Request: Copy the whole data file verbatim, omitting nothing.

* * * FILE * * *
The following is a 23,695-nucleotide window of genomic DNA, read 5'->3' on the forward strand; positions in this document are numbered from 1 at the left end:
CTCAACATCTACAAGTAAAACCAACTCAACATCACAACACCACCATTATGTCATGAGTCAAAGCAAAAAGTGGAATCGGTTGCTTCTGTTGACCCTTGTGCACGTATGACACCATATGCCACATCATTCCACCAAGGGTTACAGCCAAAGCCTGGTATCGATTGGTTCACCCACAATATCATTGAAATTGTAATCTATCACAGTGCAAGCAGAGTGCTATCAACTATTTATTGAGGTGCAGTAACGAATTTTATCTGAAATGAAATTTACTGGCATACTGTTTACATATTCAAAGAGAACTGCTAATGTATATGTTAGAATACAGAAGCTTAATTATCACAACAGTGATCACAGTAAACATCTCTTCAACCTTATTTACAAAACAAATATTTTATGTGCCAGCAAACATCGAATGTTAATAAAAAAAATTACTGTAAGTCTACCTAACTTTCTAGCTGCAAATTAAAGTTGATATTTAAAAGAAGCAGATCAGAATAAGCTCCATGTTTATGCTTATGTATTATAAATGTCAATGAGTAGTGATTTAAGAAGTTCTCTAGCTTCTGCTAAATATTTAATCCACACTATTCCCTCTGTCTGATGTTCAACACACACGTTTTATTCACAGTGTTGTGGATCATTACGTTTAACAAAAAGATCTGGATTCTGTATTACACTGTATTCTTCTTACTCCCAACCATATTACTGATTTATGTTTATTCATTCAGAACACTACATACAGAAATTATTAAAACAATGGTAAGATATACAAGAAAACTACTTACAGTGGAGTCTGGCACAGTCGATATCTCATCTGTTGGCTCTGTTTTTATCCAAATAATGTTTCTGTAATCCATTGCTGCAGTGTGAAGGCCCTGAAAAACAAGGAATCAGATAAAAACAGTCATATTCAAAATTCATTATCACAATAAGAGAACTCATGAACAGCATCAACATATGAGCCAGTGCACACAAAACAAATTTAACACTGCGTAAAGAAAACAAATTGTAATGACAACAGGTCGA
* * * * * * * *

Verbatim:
The following is a 23,695-nucleotide window of genomic DNA, read 5'->3' on the forward strand; positions in this document are numbered from 1 at the left end:
CTCAACATCTACAAGTAAAACCAACTCAACATCACAACACCACCATTATGTCATGAGTCAAAGCAAAAAGTGGAATCGGTTGCTTCTGTTGACCCTTGTGCACGTATGACACCATATGCCACATCATTCCACCAAGGGTTACAGCCAAAGCCTGGTATCGATTGGTTCACCCACAATATCATTGAAATTGTAATCTATCACAGTGCAAGCAGAGTGCTATCAACTATTTATTGAGGTGCAGTAACGAATTTTATCTGAAATGAAATTTACTGGCATACTGTTTACATATTCAAAGAGAACTGCTAATGTATATGTTAGAATACAGAAGCTTAATTATCACAACAGTGATCACAGTAAACATCTCTTCAACCTTATTTACAAAACAAATATTTTATGTGCCAGCAAACATCGAATGTTAATAAAAAAAATTACTGTAAGTCTACCTAACTTTCTAGCTGCAAATTAAAGTTGATATTTAAAAGAAGCAGATCAGAATAAGCTCCATGTTTATGCTTATGTATTATAAATGTCAATGAGTAGTGATTTAAGAAGTTCTCTAGCTTCTGCTAAATATTTAATCCACACTATTCCCTCTGTCTGATGTTCAACACACACGTTTTATTCACAGTGTTGTGGATCATTACGTTTAACAAAAAGATCTGGATTCTGTATTACACTGTATTCTTCTTACTCCCAACCATATTACTGATTTATGTTTATTCATTCAGAACACTACATACAGAAATTATTAAAACAATGGTAAGATATACAAGAAAACTACTTACAGTGGAGTCTGGCACAGTCGATATCTCATCTGTTGGCTCTGTTTTTATCCAAATAATGTTTCTGTAATCCATTGCTGCAGTGTGAAGGCCCTGAAAAACAAGGAATCAGATAAAAACAGTCATATTCAAAATTCATTATCACAATAAGAGAACTCATGAACAGCATCAACATATGAGCCAGTGCACACAAAACAAATTTAACACTGCGTAAAGAAAACAAATTGTAATGACAACAGGTCGA